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The weather out here in Vancouver and the lower mainland is quite fantastic – I hiked in shorts and a t-shirt last weekend. Unfortunately, many places across the world are not experiencing such amazing luck, especially in Eastern Canadian & United States regions, where temperatures are dropping close to record lows.


The freeze/thaw cycle can cause spalling in concrete.

These temperatures can have a negative effect on concrete.

The durability of concrete is defined by many different sources as the ability of concrete to resist wreathing, action, chemical attack, and abrasion while maintaining its desired engineering properties. As would be expected, concrete that faces different environmental actions must be designed to accommodate those without early deterioration.

Typical deterioration of concrete exposed to freeze-thaw conditions are:

  • Random cracking;
  • Spalling & surface scaling; and
  • Joint deterioration due to D-cracking.

The deterioration of the concrete occurs because of the water freezing and subsequent expansion in the paste, aggregates, or both. The expansion pressure from the freezing water can exceed the tensile strength of the concrete, which is the causing the deterioration. This negatively affects the durability of concrete and threatens the lifespan of a structure. Thus, a mix-design appropriate for conditions that see freeze-thaw cycles must be done to ensure adequate durability.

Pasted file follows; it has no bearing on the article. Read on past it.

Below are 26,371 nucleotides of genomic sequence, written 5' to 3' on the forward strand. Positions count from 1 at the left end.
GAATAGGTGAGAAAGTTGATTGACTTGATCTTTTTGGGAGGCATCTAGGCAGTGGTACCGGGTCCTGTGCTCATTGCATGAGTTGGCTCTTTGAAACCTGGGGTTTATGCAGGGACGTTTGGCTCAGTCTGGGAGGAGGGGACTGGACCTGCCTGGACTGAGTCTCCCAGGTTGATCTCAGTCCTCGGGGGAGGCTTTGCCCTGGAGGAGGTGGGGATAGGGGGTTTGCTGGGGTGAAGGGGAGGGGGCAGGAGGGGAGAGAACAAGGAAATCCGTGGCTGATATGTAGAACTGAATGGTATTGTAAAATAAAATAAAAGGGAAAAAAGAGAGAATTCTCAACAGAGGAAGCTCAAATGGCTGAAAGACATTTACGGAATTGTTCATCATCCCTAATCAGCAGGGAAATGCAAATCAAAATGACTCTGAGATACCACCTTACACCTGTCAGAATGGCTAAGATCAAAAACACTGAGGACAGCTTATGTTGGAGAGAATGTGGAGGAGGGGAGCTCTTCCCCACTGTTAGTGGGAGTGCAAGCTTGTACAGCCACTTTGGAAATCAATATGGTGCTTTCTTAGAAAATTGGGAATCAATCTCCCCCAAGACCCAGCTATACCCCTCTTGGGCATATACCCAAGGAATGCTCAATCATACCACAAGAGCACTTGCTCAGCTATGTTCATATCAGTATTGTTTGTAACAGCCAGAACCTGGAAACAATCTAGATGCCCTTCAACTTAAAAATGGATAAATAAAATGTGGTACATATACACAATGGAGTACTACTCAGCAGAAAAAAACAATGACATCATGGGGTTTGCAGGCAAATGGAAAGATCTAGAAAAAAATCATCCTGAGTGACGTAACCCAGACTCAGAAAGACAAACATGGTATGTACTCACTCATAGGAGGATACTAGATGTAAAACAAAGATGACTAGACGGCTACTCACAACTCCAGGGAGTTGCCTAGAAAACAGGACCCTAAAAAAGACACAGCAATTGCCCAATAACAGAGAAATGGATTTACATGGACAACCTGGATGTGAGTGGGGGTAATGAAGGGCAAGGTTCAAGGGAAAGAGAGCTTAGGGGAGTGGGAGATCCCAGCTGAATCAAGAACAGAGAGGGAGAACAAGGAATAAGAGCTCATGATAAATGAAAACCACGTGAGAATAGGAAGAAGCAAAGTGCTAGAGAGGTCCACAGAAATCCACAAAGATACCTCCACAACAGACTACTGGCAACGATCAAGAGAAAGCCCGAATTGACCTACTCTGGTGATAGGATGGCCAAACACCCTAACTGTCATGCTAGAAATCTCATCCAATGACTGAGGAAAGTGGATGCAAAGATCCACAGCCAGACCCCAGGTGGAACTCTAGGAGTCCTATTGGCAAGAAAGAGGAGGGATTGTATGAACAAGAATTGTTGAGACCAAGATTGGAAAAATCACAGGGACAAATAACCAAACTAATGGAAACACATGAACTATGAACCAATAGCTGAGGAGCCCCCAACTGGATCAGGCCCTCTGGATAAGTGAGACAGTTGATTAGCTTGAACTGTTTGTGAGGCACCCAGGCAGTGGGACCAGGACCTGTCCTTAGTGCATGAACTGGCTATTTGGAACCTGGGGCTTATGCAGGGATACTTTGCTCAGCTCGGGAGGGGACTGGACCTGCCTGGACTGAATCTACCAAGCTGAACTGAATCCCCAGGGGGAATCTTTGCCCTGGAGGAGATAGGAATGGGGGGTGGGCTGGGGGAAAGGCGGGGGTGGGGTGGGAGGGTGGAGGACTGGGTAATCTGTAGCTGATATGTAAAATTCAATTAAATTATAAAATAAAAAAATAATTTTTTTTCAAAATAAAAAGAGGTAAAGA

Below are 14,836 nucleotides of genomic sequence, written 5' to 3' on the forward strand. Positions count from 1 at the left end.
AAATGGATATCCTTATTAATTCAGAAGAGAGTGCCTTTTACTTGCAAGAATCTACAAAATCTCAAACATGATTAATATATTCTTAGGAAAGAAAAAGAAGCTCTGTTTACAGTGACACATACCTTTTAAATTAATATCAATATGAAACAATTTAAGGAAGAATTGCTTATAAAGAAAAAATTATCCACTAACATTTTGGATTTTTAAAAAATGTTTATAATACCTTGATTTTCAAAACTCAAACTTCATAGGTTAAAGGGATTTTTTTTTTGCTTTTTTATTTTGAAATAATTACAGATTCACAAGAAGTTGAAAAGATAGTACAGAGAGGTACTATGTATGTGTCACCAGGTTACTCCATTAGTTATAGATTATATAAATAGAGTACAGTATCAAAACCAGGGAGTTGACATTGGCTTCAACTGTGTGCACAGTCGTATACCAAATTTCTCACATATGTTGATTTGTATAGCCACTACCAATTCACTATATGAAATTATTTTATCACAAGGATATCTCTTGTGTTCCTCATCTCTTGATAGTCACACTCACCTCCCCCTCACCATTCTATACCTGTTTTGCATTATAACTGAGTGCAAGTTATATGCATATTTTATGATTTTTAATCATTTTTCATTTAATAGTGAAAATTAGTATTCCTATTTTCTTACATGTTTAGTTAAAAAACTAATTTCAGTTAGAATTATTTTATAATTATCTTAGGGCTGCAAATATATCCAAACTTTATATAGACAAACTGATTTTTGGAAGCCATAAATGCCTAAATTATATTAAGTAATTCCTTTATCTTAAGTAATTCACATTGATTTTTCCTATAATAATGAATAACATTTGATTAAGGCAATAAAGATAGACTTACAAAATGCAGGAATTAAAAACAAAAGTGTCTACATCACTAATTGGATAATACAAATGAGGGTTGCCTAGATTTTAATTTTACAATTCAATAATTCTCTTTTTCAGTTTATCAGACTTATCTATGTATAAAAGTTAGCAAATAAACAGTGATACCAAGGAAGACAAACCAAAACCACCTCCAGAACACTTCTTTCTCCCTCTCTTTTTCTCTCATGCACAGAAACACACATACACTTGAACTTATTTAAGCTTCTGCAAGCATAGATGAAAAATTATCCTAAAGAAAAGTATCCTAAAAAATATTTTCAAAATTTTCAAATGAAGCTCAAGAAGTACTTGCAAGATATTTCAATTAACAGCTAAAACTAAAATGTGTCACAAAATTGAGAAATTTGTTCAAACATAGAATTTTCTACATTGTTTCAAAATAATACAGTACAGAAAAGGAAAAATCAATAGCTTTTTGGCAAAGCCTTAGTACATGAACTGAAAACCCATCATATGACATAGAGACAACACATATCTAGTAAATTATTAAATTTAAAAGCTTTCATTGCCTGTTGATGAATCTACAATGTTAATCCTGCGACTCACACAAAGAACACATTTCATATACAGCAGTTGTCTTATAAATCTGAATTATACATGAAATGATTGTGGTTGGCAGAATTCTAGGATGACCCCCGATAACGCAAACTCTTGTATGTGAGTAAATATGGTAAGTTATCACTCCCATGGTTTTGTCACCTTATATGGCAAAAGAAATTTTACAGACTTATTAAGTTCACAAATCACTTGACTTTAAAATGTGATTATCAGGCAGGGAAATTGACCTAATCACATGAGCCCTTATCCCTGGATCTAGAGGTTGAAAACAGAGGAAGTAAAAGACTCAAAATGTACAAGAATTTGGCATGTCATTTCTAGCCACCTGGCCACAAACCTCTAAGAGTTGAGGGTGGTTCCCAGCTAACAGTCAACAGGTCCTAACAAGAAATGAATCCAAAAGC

Designing concrete for the environment is vital to ensure a sustainable structure.

To do so, an air entraining admixture (AEA) is important to add to the concrete. Air entrained bubbles are evenly and well dispersed through the concrete, and is highly resistant to this deterioration. Microscopic air bubbles in the paste provide chambers for the water to enter, which relive the hydraulic pressure generated.

When freezing occurs in concrete containing saturated aggregate, disruptive hydraulic pressures can also be generated within the aggregate. Water displaced from the aggregate particles during the formation of ice cannot escape fast enough to the surrounding paste to relieve pressure. However, under most exposure conditions, as paste of good quality (low water-cementing materials ratio) will prevent most aggregate particles from becoming saturated.

Further, if the paste is air-entrained, it will accommodate the small amounts of excess water that may be expelled from aggregates, thus protecting the concrete from freeze-thaw damage. This is why designing concrete specific to a certain region is of the utmost importance.

Here is an earlier blog with some recommendations for concreting in cold weather: https://www.kryton.com/2014/11/cold-weather-concreting/

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